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Barrick Gold's takeover offer undervalues Acacia Mining, analysts say

The offer by Barrick Gold Corp. to buy the remainder of Acacia Mining PLC's shares for US$285 million was not in the best interest of shareholders in the London-listed company and unnecessarily undervalued the shares, analysts said.

Jonathan Guy of Numis Corp. PLC, speaking to S&P Global Market Intelligence, said they felt it was a "bad deal for the minorities and undervalues the assets especially as there is a resolution with the Tanzanians on the table." He said that while "[Acacia Mining] equity holders will retain exposure though the shares in [Barrick Gold], the upside will be clearly less in the standalone vehicle."

Major Acacia shareholder Fidelity International Securities Inc. told Reuters on May 31 that the offer for Acacia is about 50% too low and it is a "no brainer not to accept it." Fidelity owns 3.2% of Acacia.

Timothy Huff, analyst at Peel Hunt LLP, said in a note that until there was a "decent" formal offer on the table, there was little reason for Acacia to respond. The offer was an aggressive tactic and was primarily a distraction by Barrick, he said.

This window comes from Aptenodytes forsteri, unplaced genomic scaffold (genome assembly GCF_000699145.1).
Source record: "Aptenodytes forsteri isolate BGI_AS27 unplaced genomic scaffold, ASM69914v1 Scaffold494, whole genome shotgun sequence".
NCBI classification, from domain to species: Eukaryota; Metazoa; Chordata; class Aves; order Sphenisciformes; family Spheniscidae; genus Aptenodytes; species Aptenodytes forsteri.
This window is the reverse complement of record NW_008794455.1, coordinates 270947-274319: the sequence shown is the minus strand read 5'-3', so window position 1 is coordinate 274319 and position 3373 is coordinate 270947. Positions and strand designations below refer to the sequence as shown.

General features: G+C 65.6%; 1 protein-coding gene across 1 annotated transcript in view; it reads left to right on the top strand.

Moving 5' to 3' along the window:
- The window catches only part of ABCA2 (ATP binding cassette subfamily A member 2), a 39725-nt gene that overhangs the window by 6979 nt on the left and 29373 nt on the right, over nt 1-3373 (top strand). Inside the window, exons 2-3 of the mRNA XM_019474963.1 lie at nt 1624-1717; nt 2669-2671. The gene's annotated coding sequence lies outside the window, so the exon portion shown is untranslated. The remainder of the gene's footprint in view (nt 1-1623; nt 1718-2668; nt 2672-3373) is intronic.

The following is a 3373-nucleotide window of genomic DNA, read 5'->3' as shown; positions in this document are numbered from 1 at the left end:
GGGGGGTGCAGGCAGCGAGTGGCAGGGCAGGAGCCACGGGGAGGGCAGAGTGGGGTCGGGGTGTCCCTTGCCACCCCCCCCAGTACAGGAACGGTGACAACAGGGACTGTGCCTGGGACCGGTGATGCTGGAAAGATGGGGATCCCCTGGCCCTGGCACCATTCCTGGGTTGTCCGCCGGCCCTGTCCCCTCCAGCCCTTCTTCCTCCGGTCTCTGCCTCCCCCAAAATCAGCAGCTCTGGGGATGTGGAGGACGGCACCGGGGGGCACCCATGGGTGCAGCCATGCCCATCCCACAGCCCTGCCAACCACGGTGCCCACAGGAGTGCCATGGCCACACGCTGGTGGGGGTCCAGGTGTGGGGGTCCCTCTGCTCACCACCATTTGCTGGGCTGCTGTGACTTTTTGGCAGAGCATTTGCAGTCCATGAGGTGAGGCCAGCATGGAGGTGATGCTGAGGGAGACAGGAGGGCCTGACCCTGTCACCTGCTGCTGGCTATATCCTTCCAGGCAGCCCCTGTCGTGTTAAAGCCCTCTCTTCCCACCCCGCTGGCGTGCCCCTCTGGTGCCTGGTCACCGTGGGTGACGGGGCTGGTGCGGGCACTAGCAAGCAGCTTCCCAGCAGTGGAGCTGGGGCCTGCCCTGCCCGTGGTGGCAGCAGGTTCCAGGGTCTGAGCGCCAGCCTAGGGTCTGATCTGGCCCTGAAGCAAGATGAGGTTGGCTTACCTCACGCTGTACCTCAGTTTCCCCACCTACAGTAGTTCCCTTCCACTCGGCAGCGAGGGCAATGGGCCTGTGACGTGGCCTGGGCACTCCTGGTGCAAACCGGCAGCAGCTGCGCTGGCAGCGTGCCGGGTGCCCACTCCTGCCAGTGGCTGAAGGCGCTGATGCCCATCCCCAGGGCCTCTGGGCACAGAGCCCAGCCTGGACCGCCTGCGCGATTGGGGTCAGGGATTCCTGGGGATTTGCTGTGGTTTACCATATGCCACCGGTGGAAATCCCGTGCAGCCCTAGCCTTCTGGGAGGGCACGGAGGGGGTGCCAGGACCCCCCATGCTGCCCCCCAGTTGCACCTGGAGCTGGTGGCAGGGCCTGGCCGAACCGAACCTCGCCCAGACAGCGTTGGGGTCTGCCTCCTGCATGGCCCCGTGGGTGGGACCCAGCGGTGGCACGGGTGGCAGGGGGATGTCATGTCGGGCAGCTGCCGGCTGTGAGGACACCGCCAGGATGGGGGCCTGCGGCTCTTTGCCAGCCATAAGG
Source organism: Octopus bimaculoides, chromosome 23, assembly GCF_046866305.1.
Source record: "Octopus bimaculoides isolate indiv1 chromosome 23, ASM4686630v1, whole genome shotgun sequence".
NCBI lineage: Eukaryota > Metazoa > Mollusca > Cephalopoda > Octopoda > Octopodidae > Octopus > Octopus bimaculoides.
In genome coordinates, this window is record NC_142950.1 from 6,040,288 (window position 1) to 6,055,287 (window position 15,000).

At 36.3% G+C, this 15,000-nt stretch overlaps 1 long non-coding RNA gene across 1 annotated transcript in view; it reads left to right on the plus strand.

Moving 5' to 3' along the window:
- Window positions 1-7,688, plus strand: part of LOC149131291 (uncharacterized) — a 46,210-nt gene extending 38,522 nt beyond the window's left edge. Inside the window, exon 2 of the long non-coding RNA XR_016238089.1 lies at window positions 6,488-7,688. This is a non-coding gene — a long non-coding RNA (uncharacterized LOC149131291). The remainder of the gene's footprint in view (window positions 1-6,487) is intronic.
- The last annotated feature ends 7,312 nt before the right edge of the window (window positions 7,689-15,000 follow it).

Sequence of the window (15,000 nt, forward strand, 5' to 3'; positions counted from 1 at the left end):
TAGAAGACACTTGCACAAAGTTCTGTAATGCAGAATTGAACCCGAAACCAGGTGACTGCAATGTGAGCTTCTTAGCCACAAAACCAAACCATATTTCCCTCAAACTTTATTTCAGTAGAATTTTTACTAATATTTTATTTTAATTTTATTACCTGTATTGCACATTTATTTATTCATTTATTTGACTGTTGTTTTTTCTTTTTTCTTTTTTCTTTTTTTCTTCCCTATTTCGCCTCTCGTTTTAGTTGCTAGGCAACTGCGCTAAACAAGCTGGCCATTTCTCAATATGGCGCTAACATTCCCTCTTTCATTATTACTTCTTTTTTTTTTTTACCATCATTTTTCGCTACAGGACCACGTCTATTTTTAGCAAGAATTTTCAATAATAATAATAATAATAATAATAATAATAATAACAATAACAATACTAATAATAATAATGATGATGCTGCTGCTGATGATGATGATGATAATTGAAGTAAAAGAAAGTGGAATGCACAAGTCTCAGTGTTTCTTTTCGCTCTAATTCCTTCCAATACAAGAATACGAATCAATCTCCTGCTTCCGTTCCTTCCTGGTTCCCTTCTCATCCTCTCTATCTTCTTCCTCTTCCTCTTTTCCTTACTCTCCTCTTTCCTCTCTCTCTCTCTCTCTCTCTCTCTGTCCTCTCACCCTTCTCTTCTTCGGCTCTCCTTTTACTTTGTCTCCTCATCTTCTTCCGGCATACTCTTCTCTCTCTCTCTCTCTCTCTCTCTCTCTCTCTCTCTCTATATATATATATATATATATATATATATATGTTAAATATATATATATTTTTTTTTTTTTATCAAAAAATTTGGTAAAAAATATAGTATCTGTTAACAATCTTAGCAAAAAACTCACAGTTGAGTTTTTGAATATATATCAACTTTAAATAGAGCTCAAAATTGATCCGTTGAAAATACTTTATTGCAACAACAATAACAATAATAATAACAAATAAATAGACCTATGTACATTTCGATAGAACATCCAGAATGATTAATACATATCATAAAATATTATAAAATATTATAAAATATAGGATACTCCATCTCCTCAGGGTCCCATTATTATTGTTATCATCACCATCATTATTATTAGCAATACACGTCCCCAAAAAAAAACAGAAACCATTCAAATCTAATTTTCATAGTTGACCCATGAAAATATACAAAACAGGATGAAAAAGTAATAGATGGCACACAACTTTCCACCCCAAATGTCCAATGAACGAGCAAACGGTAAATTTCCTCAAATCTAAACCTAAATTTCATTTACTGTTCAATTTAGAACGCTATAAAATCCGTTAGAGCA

Panmure Gordon (UK) Ltd. Research Division investment analyst Kieron Hodgson, speaking to S&P Global Market Intelligence, also felt shareholders were not getting value from the deal. "Barrick shareholders, in the long run, will probably do okay. Although whether Acacia can return to the equivalent peak valuations, equal to £6.70 per share, seems a long way away from where we stand today."

Acacia and the Tanzanian government have been engaged in a dispute since July 2017 when the state said Acacia owed outstanding taxes of US$190 billion as it had falsely declared bullion exports. The allegation came amid a government ban on exports of concentrates from Tanzania. Barrick, the majority shareholder with 63.95%, led discussions that led to a tentative settlement in February with the government to resolve the dispute.

Barrick CEO Mark Bristow had said in February that "significant amounts of real value had been destroyed by the dispute, and in Barrick's view, the settlement will allow the business to focus on rebuilding its mining operations in partnership with their respective shareholders, and most importantly long suffering investors, including Barrick." In May, Bristow told the market that Barrick had made an informal offer to buy all remaining Acacia shares.

As Barrick has yet to make a formal offer, Acacia is expecting to go ahead with an international arbitration hearing in July, with an outcome expected by the end of this year.